Some months ago, Toni Petkova, our Outreach Manager, moved from London to the green fields of Kent. She noticed that the farms in the area employed many East Europeans to harvest crops and met scores of Bulgarians and Romanians when out shopping. Toni decided to contact the farms to see if they were interested in advice sessions on the EU Settlement Scheme for their EU Citizen workers. After many emails and phone calls, and in spite of some negative responses, she soon managed to organise ten session on farms and in pack houses. Two in Herefordshire and eight in Kent.

One of the first sessions was at a large fruit growing farm near Ross-on-Wye, a four-hour drive away. Toni and her son, who had offered to help her with the long journey, managed to get close to the farm, but both Google Maps and Waze failed to get them to the exact location. In the end Nick, the HR manager at the farm, talked them in by phone from the motorway, junction by junction, turn by turn, and was ready with coffee and tea when they arrived.

The first session involved 30 Bulgarian farm workers. Toni, a Bulgarian herself, was delighted to be able to present the session in their own language. Most farm workers speak limited English. The work is seasonal, they live in caravans on site and work hard. Some stay on, but most go home when the season finishes. However, the farms rely on their regular return. They gain in experience and skill in picking different types of fruit and are often invited to come back over the years.

The second session was attended by 70 Romanian farm workers. The Romanian site manager offered his interpretation services for this session, which contributed a great deal to its success. Where possible, Toni will organise for native language speakers to help explain the application process and potential issues that may arise. To find one on the farm able to take this on was very helpful.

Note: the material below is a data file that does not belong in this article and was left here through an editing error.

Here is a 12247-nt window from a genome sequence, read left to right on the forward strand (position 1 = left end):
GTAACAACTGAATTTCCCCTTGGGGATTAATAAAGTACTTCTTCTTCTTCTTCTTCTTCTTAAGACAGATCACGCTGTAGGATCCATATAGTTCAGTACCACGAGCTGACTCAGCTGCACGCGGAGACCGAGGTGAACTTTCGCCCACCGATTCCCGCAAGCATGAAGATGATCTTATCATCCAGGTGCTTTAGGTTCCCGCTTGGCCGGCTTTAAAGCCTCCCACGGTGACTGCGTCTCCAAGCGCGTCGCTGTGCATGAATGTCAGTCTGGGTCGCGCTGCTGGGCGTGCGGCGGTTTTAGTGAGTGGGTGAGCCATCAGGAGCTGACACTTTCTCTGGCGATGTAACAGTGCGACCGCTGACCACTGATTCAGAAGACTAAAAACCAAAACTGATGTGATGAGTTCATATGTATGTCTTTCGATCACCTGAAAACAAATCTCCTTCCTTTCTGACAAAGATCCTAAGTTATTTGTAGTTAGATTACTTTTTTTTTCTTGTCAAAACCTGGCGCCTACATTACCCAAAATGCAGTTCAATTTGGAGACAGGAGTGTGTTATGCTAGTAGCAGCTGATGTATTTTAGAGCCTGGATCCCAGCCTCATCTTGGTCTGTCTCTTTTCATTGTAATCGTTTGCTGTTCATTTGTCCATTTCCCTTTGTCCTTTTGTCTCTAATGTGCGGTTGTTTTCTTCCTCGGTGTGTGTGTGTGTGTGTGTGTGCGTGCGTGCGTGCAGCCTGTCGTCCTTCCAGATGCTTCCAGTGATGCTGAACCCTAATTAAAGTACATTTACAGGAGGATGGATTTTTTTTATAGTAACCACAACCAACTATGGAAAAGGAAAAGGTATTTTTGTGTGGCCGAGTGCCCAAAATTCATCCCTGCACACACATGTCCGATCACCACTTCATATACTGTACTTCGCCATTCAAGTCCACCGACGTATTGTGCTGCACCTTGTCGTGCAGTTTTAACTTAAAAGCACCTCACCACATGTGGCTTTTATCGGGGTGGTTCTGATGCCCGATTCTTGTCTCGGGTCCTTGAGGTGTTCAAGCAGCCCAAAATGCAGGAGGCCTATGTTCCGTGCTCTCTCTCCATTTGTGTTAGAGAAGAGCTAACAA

Nick explained that the farm is keen to support their workforce. They are crucial for the successful functioning of the business. He had tried to get Settled Status for one of the long-term farmworkers, who has worked on the farm regularly over the last nine years. He helped in completing the application on-line and spoke to the Home Office caseworker twice, but the farm worker was only offered pre-Settled Status, since they spent just under six months in the UK in each year.

The workers in pack houses tend to be more settled, with a better working knowledge of English and a greater range of nationalities. Nevertheless, they too require support and advice, preferably in their own language. Over the ten sessions, Toni managed to reach 471 Bulgarian, Romanian, Polish and Lithuanian nationals, and explained all they need to know about the EU Settlement Scheme, how they can maintain and protect their residence status in the UK and where they can get further advice and support of they need this.

The National Farmers Union (NFU) are concerned that the current uncertainty around a new immigration policy, is creating a shortage of essential labour. They encourage their members to assist seasonal workers to apply for pre-Settled or Settled status . Settled aims to engage with more farms in the near future and assist anyone that is at risk of losing their residence status at the end of the transition period, if the UK leaves the EU.

Toni, in the meantime, is working hard to develop further links in the agricultural sector. She has made contact with the NFU Horticultural Department and the British Independent Fruit Growers Association (BIFGA). Last month she visited their National Fruit Show near Maidstone, Kent and talked to several fruit growers. As a result, she has been invited to take part in the annual technical day organised by BIFGA, in January 2020.

Seasonal workers, whether in the agricultural or hospitality sectors, may find it difficult to prove continuous residence when making their EU Settlement Scheme application. The Precarious Workers section of this website provides further guidance and links to organisations that may be able to offer support and advice.

Changes to pre-settled rules

The Home Office announced some changes to EUSS pre-settled status rules on 21st May.

Please do not contact Settled to ask about these changes until we are clearer, as otherwise our service may become overwhelmed.

It is important that we can continue to respond effectively to beneficiaries in need of urgent casework advice and support.
We are waiting for more detail, and will update our website information, Facebook forums, and leaflets as soon as possible. Many thanks for your patience and understanding.

The Home Office announcement is here.

We’re here to help you with your Settled Status to remain in the UK. We have 100 volunteers on hand who can provide advice in all EU lanaguages.

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